Who ‘deserves’ compassion?
How do you decide who is deserving of your compassion? Or is there even such a thing as ‘deserving compassion’?
Last weekend when I went into London I saw a woman vomiting in Euston station. She was trying to hide doing it behind a bin. I first walked past. Then I looked in my handbag and found a tissue, turned back and walked up to her to offer it. She looked up and I asked if she was okay. She said yes, despite not looking so great. I asked again, “are you sure? You don’t need anything?” She declined and I had to accept that at face value, so I walked away again. But the look on her face after our brief interaction was telling – she was grateful. Perhaps at the random act of kindness shown. Perhaps at the lack of judgement. Perhaps at being noticed and asked if okay.
The looks on the faces AROUND us were mixed. Some looks of disapproval or disgust. Some showing concern but still walked on. Most did not even seem to notice.
Let’s see if we can consider what this is about. Let’s hypothesise about what thoughts were going through the minds of the other people around us. Or what may be possible causes for this woman’s sickness. The thoughts we have about the situation and the facts of the situation may not fully overlap, you see. The brain is funny that way, jumping to conclusions in the fastest way possible so that we know how to act in any given situation.
Anyway. Here are some possible causes I have brain stormed up – you can see for yourself which one your mind gets drawn to, or which one you may have thought of when you read ‘a woman vomiting’.
– Pregnancy / morning sickness
– Alcohol in excess or hangover
– Vomiting bug
– Food poisoning
– Motion sickness from the tube
– Severe cough causing a vomit
– Terminal illness
– Trauma like being a victim or witnessing something frightening
Which one of these went through your mind? Which one do you think others thought of as they passed and didn’t stop to offer help? We are so quick to pass judgment, and that is just what minds do, but we can notice and pay attention to our judgmental thoughts. Slowing down and stepping back from our thoughts gives us perspective and a chance to think about what the facts are around them. Gives us headspace to consider the situation. To choose a different action. To choose compassion. To show someone a random act of kindness.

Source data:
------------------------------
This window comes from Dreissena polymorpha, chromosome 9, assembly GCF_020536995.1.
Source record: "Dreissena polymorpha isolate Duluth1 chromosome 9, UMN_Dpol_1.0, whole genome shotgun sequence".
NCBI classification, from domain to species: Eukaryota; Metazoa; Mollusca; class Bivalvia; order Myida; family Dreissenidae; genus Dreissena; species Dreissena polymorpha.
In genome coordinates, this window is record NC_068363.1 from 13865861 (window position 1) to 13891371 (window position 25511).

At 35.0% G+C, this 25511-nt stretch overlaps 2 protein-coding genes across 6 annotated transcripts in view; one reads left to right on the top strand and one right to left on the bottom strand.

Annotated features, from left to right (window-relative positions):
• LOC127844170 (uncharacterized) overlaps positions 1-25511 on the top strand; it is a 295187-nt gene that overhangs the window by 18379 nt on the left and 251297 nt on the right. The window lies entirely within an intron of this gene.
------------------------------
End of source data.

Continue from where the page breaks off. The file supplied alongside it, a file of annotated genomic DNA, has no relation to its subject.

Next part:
What look do you think was on MY face as I walked onwards on my way after this small and seemingly insignificant interaction? Think about it for a moment. How would I have felt in my body? What would have been running through my mind?
(Pause over. Answer below.)
I was smiling.
I was feeling lighter in my step.
Not because I had alleviated this woman’s suffering. I hadn’t. She had still been sick. She may still feel nauseous. She may experience shame or embarrassment about having vomited in public. Worry about how to get home. Fear that it is something serious (if not knowing the cause).
I was smiling because I had acted in line with my values. I value helping people. I think it is important to be kind to others. I want to be the kind of person who DOES go up to someone who is poorly and offer support. I want to model compassion to my child. I believe in connection. I was smiling because doing good FEELS good. Random acts of kindness or compassion feel physically and mentally good. Connection with others feels good. We need to nurture each other. That was what was running through my mind, of how I had done something small for someone where I also had the choice not to. The Dalai Lama says that kindness is always possible.
If you had thought that she had vomited because she drank too much last night, you may have follow on thoughts such as ‘she can suit herself’ or otherwise implying she has brought it upon herself and doesn’t ‘deserve’ compassion. I get that. We all get into that space. It is very hard showing compassion for someone you don’t like, don’t agree with or don’t approve of the actions of. Someone who isn’t like us. But you see, we so often don’t know the whole story. What brought a person to the point they are now. If you somehow knew that she had just stepped off the train as she was about to be sick from pregnancy hormones, would you have offered her support? Or if she had just come from a hospital appointment of chemotherapy? Or if she had just seen someone step in front of the tube to take their own life? No, we don’t know. We assume. Which makes an ass of you and me.
We. Just. Don’t. Know. Their. Story.
Kindness is always possible.